We are the 99 percent. We are getting kicked out of our homes. We are forced to choose between groceries and rent. We are denied quality medical care. We are suffering from environmental pollution. We are working long hours for little pay and no rights, if we're working at all. We are getting nothing while the other 1 percent is getting everything. We are the 99 percent.

Brought to you by the people who occupy wall street. Why will YOU occupy?

OccupyWallSt.org Occupytogether.org somosel99por-ciento.tumblr.com wearethe99percentuk.tumblr.com westandwiththe99percent.tumblr.com

ATTENTION: Documentary filmmaker Bobbi Jo Hart is looking to connect with people who have submitted their stories to We Are the 99 Percent. She would like to bring your stories to life in a new feature documentary film. You can contact her directly at bobbigotgame@hotmail.com if you would like to know more and explore being interviewed on camera.

14th June 2013

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I am one of the more fortunate disabled 99% (I am am a older Deaf disabled person).  I am on SSDI but because I had a reasonably good paying job for many years I make ends meet and now also have Medicare with supplemental part B and own my home outright so I am not too bad off (for now).  As a group older Deaf one of the most hard hit by this inequality, however, and many older Deaf have always been marginalized as a group. Now with the ongoing and growing polarization of wealth they quite often land in the lowest of the poverty brackets. To make matters worse they are quite often at a double disadvantage as they require interpreters to even communicate with government agencies and providers and THAT cost money (supposedly provided for legally but many many time it is it is not offered as being “too expensive” for the providers and legal loop holes are found).  Under these conditions the older Deaf tend to just “disappear” from all statistical radar screens and stay within their own communities and “suffer (and die) in silence”.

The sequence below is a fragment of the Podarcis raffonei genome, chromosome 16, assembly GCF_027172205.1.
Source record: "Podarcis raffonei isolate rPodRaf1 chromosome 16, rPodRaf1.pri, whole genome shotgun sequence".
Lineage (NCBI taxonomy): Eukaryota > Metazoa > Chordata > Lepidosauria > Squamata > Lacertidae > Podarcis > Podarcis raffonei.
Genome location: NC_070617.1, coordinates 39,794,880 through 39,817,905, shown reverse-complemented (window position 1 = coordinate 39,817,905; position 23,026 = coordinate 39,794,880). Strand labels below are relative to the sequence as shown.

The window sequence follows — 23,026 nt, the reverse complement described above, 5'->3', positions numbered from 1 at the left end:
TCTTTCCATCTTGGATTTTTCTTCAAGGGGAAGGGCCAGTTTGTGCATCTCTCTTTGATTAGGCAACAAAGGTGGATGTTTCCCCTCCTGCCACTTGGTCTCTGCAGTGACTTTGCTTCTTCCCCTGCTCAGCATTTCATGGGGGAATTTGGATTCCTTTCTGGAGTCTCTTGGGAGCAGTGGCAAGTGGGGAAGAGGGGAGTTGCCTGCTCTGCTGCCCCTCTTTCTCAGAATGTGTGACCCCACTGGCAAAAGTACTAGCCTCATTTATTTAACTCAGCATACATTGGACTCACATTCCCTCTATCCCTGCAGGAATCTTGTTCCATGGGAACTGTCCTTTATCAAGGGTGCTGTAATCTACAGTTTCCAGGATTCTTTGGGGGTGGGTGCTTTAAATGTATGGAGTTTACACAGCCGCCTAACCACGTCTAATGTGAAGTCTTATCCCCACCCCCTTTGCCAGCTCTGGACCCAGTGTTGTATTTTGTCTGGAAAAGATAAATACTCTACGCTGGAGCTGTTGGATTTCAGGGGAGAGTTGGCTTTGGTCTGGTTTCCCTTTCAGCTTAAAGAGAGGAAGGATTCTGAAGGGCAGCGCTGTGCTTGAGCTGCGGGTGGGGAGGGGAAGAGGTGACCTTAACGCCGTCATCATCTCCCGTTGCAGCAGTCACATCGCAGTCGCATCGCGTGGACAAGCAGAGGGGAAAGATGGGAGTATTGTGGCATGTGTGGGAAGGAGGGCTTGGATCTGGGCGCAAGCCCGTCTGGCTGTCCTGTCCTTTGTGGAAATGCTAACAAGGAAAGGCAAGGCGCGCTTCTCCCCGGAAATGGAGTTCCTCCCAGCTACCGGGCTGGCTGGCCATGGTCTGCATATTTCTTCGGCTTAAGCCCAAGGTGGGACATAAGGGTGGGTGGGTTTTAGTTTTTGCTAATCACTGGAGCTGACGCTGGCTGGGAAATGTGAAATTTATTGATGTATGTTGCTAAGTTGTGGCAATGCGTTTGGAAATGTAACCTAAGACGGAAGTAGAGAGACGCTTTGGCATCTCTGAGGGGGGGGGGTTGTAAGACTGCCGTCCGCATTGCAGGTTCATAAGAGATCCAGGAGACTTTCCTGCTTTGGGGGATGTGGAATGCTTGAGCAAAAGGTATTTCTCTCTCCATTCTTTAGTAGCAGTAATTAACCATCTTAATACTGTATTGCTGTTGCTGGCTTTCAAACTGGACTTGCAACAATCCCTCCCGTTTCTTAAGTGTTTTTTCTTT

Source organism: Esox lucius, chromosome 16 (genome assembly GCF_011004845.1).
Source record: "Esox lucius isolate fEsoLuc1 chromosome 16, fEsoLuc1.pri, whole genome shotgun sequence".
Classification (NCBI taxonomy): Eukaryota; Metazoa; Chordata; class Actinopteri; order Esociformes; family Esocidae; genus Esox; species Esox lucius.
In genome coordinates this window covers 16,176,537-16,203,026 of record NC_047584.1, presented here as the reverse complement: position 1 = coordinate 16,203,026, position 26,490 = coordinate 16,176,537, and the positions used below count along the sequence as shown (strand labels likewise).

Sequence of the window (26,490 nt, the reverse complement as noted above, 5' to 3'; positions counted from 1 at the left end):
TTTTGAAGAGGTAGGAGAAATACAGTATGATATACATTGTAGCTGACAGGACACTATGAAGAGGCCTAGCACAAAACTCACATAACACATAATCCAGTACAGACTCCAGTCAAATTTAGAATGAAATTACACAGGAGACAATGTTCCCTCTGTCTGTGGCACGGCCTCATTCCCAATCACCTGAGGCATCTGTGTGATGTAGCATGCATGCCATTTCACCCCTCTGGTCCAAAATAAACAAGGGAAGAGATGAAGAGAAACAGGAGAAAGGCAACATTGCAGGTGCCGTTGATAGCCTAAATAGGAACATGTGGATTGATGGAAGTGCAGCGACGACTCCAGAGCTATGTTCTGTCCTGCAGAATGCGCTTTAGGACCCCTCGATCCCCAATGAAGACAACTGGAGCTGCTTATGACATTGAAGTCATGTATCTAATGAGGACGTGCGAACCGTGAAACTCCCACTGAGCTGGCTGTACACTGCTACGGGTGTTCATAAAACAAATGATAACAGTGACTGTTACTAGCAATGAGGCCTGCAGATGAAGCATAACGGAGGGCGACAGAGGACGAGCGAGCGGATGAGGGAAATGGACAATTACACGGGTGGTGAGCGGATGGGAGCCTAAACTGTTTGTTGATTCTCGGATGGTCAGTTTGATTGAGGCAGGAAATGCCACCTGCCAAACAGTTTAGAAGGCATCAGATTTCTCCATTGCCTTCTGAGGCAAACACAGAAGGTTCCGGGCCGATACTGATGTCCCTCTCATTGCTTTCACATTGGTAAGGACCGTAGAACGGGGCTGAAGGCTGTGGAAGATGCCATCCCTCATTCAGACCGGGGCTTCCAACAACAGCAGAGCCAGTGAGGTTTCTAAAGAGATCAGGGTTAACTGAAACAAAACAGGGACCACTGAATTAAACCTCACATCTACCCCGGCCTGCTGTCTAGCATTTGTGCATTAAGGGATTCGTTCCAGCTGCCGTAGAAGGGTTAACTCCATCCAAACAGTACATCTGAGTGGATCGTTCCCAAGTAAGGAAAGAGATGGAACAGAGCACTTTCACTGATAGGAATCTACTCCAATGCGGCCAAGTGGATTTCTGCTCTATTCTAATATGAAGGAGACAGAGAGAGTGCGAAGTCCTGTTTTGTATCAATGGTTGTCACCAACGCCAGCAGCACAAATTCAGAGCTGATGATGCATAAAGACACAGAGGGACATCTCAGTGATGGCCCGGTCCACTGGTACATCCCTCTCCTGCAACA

Hopefully all 99% activities will be a role model for many 1% groups that do not believe in accessibility rights (either ADA or for their clients) and provide access to ALL older disabled individuals, including any special needs and interpreters/CART access for the Deaf.

I am one of the more fortunate disabled 99% (I am am a older Deaf disabled person).  I am on SSDI but because I had a reasonably good paying job for many years I make ends meet and now also have Medicare with supplemental part B and own my home outright so I am not too bad off (for now) As a group older Deaf one of the most hard hit by this inequality, however, and many older Deaf have always been marginalized as a group. Now with the ongoing and growing polarization of wealth they quite often land in the lowest of the poverty brackets. To make matters worse they are quite often at a double disadvantage as they require interpreters to even communicate with government agencies and providers and THAT cost money (supposedly provided for legally but many many time it is it is not offered as being “too expensive” for the providers and legal loop holes are found).  Under these conditions the older Deaf tend to just “disappear” from all statistical radar screens and stay within their own communities and “suffer (and die) in silence”.

Hopefully all 99% activities will be a role model for many 1% groups that do not believe in accessibility rights (either ADA or for their clients) and provide access to ALL older disabled individuals, including any special needs and interpreters/CART access for the Deaf.

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